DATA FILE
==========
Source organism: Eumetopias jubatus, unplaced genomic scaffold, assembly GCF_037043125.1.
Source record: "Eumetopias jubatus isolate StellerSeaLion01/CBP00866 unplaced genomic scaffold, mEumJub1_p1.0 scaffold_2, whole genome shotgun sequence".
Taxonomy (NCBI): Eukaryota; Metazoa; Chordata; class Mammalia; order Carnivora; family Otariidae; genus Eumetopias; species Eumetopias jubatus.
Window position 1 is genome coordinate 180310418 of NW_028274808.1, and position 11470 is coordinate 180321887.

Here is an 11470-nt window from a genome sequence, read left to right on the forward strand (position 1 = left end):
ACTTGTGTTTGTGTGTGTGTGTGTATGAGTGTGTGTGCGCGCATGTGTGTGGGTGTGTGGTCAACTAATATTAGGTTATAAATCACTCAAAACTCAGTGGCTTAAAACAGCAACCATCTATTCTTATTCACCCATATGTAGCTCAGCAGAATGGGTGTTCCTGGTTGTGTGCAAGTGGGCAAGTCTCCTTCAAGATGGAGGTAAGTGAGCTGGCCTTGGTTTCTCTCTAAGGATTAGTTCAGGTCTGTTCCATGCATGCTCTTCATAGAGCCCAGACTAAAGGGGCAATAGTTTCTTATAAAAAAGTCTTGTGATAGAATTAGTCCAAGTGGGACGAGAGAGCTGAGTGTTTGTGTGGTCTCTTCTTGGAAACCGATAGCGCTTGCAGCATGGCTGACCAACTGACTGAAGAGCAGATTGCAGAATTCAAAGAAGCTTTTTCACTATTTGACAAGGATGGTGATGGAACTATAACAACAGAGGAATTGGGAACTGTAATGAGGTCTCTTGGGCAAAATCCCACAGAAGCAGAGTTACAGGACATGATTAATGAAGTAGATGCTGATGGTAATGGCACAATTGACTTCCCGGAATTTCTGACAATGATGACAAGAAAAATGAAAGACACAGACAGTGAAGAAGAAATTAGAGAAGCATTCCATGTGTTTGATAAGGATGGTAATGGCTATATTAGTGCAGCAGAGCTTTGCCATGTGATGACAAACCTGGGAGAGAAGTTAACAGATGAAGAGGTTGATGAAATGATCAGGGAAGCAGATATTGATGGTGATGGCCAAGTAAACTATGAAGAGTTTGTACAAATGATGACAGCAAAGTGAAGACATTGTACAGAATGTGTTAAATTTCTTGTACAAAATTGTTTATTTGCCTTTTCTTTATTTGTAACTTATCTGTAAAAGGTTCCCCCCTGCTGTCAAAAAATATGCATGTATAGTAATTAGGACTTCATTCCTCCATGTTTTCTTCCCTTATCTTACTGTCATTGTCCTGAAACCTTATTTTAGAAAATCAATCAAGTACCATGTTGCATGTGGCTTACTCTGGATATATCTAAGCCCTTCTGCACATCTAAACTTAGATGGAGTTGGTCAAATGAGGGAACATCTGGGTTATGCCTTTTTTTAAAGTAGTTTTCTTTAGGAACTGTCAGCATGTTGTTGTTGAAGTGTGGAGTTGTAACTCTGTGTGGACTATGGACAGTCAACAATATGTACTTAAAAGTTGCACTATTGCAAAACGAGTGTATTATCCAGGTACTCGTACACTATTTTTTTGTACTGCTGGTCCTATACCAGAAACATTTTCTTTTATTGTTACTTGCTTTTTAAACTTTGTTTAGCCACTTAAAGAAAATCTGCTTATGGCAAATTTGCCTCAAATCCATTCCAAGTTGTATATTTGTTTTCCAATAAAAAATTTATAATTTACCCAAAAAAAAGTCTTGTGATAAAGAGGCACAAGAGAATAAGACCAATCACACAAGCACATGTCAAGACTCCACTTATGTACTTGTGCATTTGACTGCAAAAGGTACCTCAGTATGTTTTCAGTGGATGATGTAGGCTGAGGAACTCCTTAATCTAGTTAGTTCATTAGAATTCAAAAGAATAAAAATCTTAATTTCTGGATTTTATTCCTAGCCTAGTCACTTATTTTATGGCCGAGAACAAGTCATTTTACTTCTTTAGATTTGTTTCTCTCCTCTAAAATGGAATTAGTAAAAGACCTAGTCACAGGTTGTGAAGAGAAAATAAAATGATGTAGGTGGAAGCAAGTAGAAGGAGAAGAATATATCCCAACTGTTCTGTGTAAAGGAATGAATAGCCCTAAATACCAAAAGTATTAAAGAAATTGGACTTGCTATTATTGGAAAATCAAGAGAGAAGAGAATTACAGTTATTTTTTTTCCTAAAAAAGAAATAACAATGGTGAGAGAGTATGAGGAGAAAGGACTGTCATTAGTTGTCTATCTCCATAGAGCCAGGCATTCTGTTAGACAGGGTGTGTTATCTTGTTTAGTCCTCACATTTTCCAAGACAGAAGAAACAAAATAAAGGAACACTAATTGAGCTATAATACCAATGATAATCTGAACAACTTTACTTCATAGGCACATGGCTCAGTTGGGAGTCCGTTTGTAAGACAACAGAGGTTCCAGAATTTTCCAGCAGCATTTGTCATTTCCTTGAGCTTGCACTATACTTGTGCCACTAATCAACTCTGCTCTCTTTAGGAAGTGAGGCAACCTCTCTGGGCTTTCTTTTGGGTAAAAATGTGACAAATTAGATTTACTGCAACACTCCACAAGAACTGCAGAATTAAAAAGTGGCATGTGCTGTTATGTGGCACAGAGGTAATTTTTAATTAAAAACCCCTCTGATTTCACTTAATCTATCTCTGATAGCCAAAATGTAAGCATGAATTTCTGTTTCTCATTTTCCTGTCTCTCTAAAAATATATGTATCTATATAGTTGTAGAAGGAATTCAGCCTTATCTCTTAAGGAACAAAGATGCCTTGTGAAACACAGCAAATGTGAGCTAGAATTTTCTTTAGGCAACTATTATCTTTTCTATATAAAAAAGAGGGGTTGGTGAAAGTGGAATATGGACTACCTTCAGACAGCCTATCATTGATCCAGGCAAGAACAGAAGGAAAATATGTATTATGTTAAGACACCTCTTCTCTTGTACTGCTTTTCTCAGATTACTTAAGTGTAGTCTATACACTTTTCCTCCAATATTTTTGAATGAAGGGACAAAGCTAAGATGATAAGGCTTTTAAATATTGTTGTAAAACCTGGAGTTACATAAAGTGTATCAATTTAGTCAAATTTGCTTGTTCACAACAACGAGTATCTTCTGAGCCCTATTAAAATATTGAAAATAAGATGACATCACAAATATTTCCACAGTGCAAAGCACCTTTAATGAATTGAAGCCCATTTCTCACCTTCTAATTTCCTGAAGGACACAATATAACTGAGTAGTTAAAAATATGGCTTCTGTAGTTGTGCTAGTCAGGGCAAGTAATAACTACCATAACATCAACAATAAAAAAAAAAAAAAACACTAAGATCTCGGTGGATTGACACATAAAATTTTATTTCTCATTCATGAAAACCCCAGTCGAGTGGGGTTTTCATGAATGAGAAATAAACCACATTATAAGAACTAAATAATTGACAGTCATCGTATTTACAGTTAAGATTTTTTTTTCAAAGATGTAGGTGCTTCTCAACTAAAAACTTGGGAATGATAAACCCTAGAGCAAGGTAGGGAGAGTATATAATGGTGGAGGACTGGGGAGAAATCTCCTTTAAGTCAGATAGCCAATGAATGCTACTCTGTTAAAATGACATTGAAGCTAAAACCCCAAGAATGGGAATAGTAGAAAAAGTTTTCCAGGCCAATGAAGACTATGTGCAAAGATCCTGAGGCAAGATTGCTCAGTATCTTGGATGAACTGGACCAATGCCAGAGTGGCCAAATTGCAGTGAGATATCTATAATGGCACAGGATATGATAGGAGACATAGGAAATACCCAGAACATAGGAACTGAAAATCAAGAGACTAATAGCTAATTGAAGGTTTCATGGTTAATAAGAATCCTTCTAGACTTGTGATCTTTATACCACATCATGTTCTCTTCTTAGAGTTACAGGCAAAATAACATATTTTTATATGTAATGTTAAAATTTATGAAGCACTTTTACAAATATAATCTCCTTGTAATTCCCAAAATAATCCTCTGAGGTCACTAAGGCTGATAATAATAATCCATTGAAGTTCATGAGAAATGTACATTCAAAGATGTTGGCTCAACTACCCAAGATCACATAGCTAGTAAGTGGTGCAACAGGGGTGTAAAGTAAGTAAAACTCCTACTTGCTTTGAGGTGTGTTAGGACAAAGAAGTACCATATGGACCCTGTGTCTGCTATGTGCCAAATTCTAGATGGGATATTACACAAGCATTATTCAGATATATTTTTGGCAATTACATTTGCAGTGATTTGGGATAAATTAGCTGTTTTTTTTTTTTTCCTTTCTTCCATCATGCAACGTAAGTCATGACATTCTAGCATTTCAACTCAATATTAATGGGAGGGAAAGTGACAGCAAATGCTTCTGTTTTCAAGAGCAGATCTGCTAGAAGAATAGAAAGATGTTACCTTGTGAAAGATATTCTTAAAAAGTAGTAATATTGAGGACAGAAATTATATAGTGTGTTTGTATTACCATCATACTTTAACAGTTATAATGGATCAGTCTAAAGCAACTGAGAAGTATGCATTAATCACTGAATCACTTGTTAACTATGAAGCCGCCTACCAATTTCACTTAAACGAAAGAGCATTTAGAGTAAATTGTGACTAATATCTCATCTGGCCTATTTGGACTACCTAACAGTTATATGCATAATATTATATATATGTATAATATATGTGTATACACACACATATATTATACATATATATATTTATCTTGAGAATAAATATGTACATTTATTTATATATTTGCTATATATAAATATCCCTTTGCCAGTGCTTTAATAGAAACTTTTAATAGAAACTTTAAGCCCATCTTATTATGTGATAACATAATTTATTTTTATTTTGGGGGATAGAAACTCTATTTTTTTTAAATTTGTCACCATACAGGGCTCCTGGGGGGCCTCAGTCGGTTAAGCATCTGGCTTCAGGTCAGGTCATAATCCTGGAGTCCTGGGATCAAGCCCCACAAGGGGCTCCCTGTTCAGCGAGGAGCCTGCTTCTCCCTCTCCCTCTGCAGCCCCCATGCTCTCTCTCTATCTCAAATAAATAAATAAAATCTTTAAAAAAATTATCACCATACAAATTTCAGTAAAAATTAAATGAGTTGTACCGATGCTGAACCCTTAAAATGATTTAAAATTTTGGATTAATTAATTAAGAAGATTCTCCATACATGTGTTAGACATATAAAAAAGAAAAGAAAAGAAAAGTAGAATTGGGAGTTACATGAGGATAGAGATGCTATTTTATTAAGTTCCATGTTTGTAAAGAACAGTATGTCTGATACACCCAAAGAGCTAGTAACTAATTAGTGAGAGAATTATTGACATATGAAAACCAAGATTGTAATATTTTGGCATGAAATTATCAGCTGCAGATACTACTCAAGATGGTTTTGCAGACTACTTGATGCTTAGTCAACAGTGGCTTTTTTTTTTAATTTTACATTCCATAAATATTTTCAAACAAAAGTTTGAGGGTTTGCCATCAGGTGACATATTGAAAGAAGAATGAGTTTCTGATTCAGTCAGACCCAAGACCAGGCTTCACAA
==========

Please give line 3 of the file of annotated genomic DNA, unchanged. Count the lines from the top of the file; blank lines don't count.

Taxonomy (NCBI): Eukaryota; Metazoa; Chordata; class Mammalia; order Carnivora; family Otariidae; genus Eumetopias; species Eumetopias jubatus.